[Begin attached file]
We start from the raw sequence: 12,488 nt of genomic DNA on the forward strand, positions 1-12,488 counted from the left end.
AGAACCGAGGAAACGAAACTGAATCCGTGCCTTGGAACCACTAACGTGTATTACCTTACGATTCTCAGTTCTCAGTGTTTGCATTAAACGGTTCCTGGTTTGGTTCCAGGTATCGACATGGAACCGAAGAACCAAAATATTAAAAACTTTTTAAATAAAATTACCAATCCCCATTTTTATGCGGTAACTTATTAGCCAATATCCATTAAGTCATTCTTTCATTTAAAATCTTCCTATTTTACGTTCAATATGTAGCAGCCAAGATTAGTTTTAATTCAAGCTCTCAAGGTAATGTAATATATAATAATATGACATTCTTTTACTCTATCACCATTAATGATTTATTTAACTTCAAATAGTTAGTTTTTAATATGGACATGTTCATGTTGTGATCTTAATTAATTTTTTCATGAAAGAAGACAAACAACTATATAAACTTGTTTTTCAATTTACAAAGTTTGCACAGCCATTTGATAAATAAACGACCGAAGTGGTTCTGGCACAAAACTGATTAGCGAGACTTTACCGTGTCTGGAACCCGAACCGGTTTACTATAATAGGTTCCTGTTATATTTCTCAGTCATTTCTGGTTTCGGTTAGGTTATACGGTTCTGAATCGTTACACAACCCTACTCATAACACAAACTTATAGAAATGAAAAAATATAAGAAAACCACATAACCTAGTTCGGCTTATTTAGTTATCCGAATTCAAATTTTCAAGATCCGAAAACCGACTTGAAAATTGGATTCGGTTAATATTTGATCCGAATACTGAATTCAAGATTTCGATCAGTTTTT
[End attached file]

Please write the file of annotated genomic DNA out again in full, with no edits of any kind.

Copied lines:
We start from the raw sequence: 12,488 nt of genomic DNA on the forward strand, positions 1-12,488 counted from the left end.
AGAACCGAGGAAACGAAACTGAATCCGTGCCTTGGAACCACTAACGTGTATTACCTTACGATTCTCAGTTCTCAGTGTTTGCATTAAACGGTTCCTGGTTTGGTTCCAGGTATCGACATGGAACCGAAGAACCAAAATATTAAAAACTTTTTAAATAAAATTACCAATCCCCATTTTTATGCGGTAACTTATTAGCCAATATCCATTAAGTCATTCTTTCATTTAAAATCTTCCTATTTTACGTTCAATATGTAGCAGCCAAGATTAGTTTTAATTCAAGCTCTCAAGGTAATGTAATATATAATAATATGACATTCTTTTACTCTATCACCATTAATGATTTATTTAACTTCAAATAGTTAGTTTTTAATATGGACATGTTCATGTTGTGATCTTAATTAATTTTTTCATGAAAGAAGACAAACAACTATATAAACTTGTTTTTCAATTTACAAAGTTTGCACAGCCATTTGATAAATAAACGACCGAAGTGGTTCTGGCACAAAACTGATTAGCGAGACTTTACCGTGTCTGGAACCCGAACCGGTTTACTATAATAGGTTCCTGTTATATTTCTCAGTCATTTCTGGTTTCGGTTAGGTTATACGGTTCTGAATCGTTACACAACCCTACTCATAACACAAACTTATAGAAATGAAAAAATATAAGAAAACCACATAACCTAGTTCGGCTTATTTAGTTATCCGAATTCAAATTTTCAAGATCCGAAAACCGACTTGAAAATTGGATTCGGTTAATATTTGATCCGAATACTGAATTCAAGATTTCGATCAGTTTTT